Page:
After just missing the Australian Open title in 2007, Sharapova added it to her resume in 2008, entering as the fifth seed, but knocking out No. 1 Henin in the quarterfinals and defeating Ana Ivanovic for the title. Also won Doha and Amelia Island, but season was cut short at Montreal, and she finished it 32-4.
Returned to the tour at last in May of 2009 at Warsaw, by which time she had dropped to No. 126 in the world, but won her first match coming back. In just her second tournament back, she reached the quarterfinals of the French Open, taking out No. 11 Nadia Petrova in the second round and No. 25 Li Na in the fourth round. Followed that with a trip to the Birmingham semifinals to climb all the way to No. 60 in the world. During the US Open series, she reached the final at Toronto, then claimed her first title in more than a full calendar year when she won Tokyo over Jelena Jankovic, leaping all the way to No. 15. Ended the season 31-9, essentially her second straight half season.
Was shocked in the first round of the Australian Open by No. 58 Maria Kirilenko to start 2010, but returned two weeks later to win Memphis. Added the crown at Strasbourg and reached three more finals, but lost them all to end the season 33-11.
Reached the Miami finals early in 2011, then won Rome in a tour de force romp, defeating No. 4 Victoria Azarenka in the quarterfinals, No. 1 Caroline Wozniacki in the semifinals and No. 7 Samantha Stsour in the final to complete a climb back into the Top 10 at No. 8. She followed that with a trip to the French Open semifinals to move to No. 6, then reached the Wimbledon finals where she fell to Petra Kvitova to reach No. 5. Stayed hot with a title at Cincinnati to reach No. 4, but went 0-2 in the WTA Championships to end the year 43-14.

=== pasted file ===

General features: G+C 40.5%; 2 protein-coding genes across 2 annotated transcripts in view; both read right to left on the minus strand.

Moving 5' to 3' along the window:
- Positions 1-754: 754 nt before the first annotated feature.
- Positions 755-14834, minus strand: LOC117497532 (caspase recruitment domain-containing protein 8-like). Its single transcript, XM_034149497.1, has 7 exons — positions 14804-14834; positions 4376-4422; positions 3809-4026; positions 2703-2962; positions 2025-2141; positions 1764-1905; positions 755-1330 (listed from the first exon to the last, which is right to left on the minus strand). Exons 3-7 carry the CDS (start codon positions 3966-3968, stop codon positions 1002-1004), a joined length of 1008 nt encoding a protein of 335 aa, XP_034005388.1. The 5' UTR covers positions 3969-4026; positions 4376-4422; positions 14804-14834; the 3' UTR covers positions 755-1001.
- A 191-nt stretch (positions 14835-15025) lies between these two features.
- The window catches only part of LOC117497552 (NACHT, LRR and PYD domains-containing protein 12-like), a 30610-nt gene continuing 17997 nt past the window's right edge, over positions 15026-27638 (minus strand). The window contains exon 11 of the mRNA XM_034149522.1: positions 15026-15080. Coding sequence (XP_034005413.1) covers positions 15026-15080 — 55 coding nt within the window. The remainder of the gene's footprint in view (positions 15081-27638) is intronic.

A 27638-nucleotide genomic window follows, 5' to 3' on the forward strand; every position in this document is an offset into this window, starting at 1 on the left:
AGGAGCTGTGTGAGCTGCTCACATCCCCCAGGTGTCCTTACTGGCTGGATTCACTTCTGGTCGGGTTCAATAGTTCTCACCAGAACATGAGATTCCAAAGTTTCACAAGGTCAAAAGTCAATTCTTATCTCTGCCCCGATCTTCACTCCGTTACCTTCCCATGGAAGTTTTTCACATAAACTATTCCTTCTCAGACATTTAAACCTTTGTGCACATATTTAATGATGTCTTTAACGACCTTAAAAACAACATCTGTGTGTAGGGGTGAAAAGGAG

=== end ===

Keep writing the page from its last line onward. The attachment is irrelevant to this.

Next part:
Continued her late 2011 surge at the 2012 Australian Open, making the final before losing to Azarenka, but moving up another notch to No. 3. Also lost int he finals of Indian Wells and Miami before notching a win at Suttgart to jump to No. 2. Also won Rome, then joined the select few Open Era women with a career Grand Slam by taking the crown at Roland Garros, despite facing just one Top 10 player in the two week period. The victory also returned her to No. 1 in the world for the first time since May of 2007. Fell back to No. 3 after falling in the fourth round at Wimbledon, then won the silver medal at the 2012 Summer Olympics and reached the semifinals of the US Open to return to No. 2, where she finished the season, racking up a 60-11 record, the most wins of her career.
Grand Slam Titles (4): Australian Open: 2008; French Open: 2012; Wimbledon: 2004; US Open: 2006
Year-End Singles Rankings: 2011: 4th; 2010: 18th; 2009: 14th; 2008: 9th; 2007: 5th; 2006: 2nd; 2005: 4th; 2004: 4th; 2003: 32nd; 2002: 186th.
Off the Court
Is the daughter of Yuri annd Yelena; Began playing tennis at age six; Is one of the most photographed women in the world; Has done extensive work for the survivors of the Chernobyl nuclear disaster in 1986, as this is the area of Russia she was originally from. In 2011, she was the highest paid female athlete in the world.